I sent out a blanket email to every single faculty member in the School of Public Health at Johns Hopkins. And within a week, sixteen had agreed to be interviewed on camera: I never sent another email. I had the same immediate response when I brought the project to UC Berkeley.
These videos were incredibly transformative for the community; the feedback we got from the audiences was that it was more powerful because it was people they know, who they respect, who they already formed opinions about. If they don't know the person, or they don't think of them as a hero, they might be more willing to dismiss the message. It’s really important to tailor work around stigma to the community at hand.
On that point, all your interventions – such as your talks and your workshops – are both bespoke and strictly evaluated. Why are those two aspects so important to you?
I do not want to waste my time and I do not want to waste their time. I'm a mental health researcher: I could be doing a lot of different things that could be impacting more people, but I'm devoting time to this. So I always ask for feedback, and we adjust the interventions based on that information. To build interventions you need to follow universal, evidence-based principles; and then you must tailor your content to actually be meaningful for the community.
For example, for our workshop, we first get in a room with the key stakeholders of the community we’re working with, the chair of the department, the program coordinators, the faculty members who are already on board. We also get anonymized feedback from students – what they need in the department of mental health is very different from what they need in international health, when they spend years abroad during their PhDs for instance. We map out what kind of resources faculty in this community might want, and we tailor our handouts to this. After the workshop, we give the stakeholders a synthesized review of what the faculty felt, thought and said to help the department decide how to move forward in their community.
Overall, you have to speak to academics in their own language. I know they are highly intelligent so I'm not going to talk down to them. I know that they're trained to be critical, so I'm going do my homework, and get my content vetted by specialists.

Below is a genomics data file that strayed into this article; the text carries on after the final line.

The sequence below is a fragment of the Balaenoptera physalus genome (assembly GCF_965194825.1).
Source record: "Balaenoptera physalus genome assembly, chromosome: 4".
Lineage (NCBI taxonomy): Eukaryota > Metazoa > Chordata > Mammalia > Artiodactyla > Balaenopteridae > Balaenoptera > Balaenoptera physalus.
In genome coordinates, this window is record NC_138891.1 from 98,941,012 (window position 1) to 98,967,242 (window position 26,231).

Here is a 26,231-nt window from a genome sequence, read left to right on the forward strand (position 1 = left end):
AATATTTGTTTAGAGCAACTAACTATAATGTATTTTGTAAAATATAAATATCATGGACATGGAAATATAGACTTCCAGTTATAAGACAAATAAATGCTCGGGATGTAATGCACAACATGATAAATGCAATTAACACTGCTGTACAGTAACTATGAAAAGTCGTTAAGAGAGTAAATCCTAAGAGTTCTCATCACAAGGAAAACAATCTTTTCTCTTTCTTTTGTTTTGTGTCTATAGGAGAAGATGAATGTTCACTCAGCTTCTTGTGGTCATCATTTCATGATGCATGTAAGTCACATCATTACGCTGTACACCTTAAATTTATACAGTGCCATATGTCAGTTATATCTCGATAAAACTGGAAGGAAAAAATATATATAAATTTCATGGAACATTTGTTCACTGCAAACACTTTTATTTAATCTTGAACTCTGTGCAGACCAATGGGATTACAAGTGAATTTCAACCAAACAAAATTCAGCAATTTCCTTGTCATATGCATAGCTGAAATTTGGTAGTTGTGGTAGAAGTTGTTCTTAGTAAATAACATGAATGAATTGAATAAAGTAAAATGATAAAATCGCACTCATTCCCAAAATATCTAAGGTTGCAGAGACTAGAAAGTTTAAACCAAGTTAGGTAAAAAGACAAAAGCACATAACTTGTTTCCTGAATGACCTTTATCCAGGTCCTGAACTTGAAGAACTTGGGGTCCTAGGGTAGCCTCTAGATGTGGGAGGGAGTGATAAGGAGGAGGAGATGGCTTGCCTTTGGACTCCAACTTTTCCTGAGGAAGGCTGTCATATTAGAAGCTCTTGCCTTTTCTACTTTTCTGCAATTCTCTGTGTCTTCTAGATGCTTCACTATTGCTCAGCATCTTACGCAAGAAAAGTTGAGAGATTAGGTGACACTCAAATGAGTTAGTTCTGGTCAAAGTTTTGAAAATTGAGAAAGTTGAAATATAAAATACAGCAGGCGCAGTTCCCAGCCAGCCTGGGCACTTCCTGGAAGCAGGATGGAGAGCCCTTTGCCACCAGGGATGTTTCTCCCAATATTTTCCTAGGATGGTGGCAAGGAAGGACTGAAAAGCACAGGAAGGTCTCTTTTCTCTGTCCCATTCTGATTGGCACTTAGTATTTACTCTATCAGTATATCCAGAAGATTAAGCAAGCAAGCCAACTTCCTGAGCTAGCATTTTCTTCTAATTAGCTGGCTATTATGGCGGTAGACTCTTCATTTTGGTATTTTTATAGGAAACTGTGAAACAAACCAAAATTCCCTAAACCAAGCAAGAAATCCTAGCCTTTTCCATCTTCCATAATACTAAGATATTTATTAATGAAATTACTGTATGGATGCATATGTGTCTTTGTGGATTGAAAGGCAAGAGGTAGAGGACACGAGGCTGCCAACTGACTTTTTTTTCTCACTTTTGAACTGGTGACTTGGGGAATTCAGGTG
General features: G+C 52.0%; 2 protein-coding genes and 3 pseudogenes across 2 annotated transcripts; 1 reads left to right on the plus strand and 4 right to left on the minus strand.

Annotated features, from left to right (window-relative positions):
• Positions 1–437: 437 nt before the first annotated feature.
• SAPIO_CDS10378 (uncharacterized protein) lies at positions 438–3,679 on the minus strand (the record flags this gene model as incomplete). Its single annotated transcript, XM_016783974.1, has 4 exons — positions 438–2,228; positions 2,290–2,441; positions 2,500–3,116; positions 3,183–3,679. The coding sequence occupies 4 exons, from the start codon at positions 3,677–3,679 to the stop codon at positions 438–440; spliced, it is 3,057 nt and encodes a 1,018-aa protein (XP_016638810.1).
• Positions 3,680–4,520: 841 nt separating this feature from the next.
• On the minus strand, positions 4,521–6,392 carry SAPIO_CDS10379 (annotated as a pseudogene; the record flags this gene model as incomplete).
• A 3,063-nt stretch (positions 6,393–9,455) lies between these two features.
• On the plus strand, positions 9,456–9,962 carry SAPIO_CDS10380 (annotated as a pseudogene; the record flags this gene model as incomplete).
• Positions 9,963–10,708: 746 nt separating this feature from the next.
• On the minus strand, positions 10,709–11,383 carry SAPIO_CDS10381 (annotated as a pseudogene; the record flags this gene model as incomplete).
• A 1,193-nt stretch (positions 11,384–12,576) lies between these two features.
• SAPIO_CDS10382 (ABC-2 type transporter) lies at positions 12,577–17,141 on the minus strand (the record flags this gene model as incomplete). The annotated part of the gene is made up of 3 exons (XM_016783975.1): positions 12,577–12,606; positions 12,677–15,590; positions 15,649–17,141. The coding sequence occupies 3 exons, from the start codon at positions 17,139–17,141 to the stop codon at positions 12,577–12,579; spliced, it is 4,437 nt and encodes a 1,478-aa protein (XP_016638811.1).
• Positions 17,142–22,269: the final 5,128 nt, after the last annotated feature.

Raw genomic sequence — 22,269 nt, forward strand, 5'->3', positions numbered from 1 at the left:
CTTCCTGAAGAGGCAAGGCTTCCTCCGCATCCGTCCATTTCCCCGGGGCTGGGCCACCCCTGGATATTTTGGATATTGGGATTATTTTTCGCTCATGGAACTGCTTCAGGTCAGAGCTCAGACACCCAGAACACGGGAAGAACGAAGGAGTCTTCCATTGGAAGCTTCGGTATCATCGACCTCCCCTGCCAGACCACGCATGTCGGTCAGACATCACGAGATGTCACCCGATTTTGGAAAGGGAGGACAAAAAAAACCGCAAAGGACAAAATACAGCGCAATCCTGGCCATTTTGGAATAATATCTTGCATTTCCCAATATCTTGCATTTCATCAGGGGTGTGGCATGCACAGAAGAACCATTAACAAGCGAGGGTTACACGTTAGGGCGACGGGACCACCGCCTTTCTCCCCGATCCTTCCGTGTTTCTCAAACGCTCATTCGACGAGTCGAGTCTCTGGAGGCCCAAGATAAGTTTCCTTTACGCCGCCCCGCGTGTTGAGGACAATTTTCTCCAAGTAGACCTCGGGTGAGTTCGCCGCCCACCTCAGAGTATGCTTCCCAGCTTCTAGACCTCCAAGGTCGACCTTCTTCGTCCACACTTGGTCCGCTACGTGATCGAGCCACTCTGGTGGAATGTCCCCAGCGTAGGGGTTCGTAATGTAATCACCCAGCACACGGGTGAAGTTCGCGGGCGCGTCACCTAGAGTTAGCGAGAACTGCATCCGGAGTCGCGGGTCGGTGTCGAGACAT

Many people would also like to become advocates at their institutions: what advice would you give them?
Spot the mental health warriors in the community and collaborate with them. The key is to find allies and involve effective partners and advocates. None of what we’ve done at UC Berkeley and Johns Hopkins would have been possible without all the staff, faculty, administrators, and mental health clinicians who joined forces with us. We’re so, so grateful to them.
Then, organize, prioritize, coordinate and don’t hesitate. Talk to people who would not normally be interested in talking to you, so you know their perspective; find out what motivates stakeholders. In a little bit more of a resistant environment, decide whether resistant parties need to be circumvented, if direct interaction may be useful, or if you can go above them and get buy-in from even higher up.
Honestly though, what I’ve found is the higher you go, the more “death by committee” you’ll meet: "Let's have a meeting about it, let's have another meeting about the meeting, wait what's this meeting about?" You have to prioritize to get things done. My recommendation is, whenever you have a straight shot of "let's do this one thing, and make that happen", take that opportunity. If it’s important and impactful, it will spread. When a skeptic asks a faculty member they trust: "That mental health talk was really dumb right?" and they get “No actually, it was really informative” as a response, that is something that opens up their mind. More so than a bunch of students clamoring "everybody should care about us…”